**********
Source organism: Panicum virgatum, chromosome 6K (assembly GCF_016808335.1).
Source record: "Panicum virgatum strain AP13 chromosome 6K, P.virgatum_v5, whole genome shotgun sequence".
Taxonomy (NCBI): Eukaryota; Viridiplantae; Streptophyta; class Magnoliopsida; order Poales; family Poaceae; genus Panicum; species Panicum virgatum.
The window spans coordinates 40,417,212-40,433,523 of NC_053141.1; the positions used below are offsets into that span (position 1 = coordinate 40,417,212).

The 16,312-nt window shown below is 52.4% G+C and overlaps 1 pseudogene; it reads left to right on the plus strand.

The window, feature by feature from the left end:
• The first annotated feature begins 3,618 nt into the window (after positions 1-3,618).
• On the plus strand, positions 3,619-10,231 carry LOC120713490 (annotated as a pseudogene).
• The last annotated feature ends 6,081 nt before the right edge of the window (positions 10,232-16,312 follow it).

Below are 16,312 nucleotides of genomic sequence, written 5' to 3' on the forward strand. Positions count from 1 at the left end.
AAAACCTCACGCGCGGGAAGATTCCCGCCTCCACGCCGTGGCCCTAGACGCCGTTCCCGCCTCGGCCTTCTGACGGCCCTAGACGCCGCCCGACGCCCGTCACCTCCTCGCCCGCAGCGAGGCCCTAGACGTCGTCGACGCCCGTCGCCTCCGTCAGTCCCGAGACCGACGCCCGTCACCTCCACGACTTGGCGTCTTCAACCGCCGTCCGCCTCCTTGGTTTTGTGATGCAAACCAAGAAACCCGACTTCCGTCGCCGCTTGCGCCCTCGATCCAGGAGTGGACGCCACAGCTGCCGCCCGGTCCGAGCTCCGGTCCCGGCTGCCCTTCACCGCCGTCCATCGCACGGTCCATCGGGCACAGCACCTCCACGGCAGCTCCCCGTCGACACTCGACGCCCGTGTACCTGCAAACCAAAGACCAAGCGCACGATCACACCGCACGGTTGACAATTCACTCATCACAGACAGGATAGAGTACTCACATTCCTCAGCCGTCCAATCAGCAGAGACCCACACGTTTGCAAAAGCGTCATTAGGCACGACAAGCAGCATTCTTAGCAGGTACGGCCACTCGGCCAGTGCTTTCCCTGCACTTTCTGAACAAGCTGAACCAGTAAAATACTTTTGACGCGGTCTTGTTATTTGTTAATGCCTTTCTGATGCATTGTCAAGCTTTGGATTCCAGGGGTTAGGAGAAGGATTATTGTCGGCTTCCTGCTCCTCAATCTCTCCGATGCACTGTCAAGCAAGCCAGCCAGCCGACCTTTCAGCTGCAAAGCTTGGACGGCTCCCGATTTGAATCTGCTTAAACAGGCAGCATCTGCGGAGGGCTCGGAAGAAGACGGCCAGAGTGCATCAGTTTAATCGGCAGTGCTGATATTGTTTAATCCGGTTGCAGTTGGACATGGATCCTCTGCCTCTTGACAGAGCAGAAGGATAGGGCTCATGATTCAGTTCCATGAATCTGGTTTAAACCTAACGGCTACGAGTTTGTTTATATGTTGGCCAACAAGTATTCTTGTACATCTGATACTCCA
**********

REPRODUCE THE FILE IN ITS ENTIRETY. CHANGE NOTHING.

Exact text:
Source organism: Panicum virgatum, chromosome 6K (assembly GCF_016808335.1).
Source record: "Panicum virgatum strain AP13 chromosome 6K, P.virgatum_v5, whole genome shotgun sequence".
Taxonomy (NCBI): Eukaryota; Viridiplantae; Streptophyta; class Magnoliopsida; order Poales; family Poaceae; genus Panicum; species Panicum virgatum.
The window spans coordinates 40,417,212-40,433,523 of NC_053141.1; the positions used below are offsets into that span (position 1 = coordinate 40,417,212).

The 16,312-nt window shown below is 52.4% G+C and overlaps 1 pseudogene; it reads left to right on the plus strand.

The window, feature by feature from the left end:
• The first annotated feature begins 3,618 nt into the window (after positions 1-3,618).
• On the plus strand, positions 3,619-10,231 carry LOC120713490 (annotated as a pseudogene).
• The last annotated feature ends 6,081 nt before the right edge of the window (positions 10,232-16,312 follow it).

Below are 16,312 nucleotides of genomic sequence, written 5' to 3' on the forward strand. Positions count from 1 at the left end.
AAAACCTCACGCGCGGGAAGATTCCCGCCTCCACGCCGTGGCCCTAGACGCCGTTCCCGCCTCGGCCTTCTGACGGCCCTAGACGCCGCCCGACGCCCGTCACCTCCTCGCCCGCAGCGAGGCCCTAGACGTCGTCGACGCCCGTCGCCTCCGTCAGTCCCGAGACCGACGCCCGTCACCTCCACGACTTGGCGTCTTCAACCGCCGTCCGCCTCCTTGGTTTTGTGATGCAAACCAAGAAACCCGACTTCCGTCGCCGCTTGCGCCCTCGATCCAGGAGTGGACGCCACAGCTGCCGCCCGGTCCGAGCTCCGGTCCCGGCTGCCCTTCACCGCCGTCCATCGCACGGTCCATCGGGCACAGCACCTCCACGGCAGCTCCCCGTCGACACTCGACGCCCGTGTACCTGCAAACCAAAGACCAAGCGCACGATCACACCGCACGGTTGACAATTCACTCATCACAGACAGGATAGAGTACTCACATTCCTCAGCCGTCCAATCAGCAGAGACCCACACGTTTGCAAAAGCGTCATTAGGCACGACAAGCAGCATTCTTAGCAGGTACGGCCACTCGGCCAGTGCTTTCCCTGCACTTTCTGAACAAGCTGAACCAGTAAAATACTTTTGACGCGGTCTTGTTATTTGTTAATGCCTTTCTGATGCATTGTCAAGCTTTGGATTCCAGGGGTTAGGAGAAGGATTATTGTCGGCTTCCTGCTCCTCAATCTCTCCGATGCACTGTCAAGCAAGCCAGCCAGCCGACCTTTCAGCTGCAAAGCTTGGACGGCTCCCGATTTGAATCTGCTTAAACAGGCAGCATCTGCGGAGGGCTCGGAAGAAGACGGCCAGAGTGCATCAGTTTAATCGGCAGTGCTGATATTGTTTAATCCGGTTGCAGTTGGACATGGATCCTCTGCCTCTTGACAGAGCAGAAGGATAGGGCTCATGATTCAGTTCCATGAATCTGGTTTAAACCTAACGGCTACGAGTTTGTTTATATGTTGGCCAACAAGTATTCTTGTACATCTGATACTCCA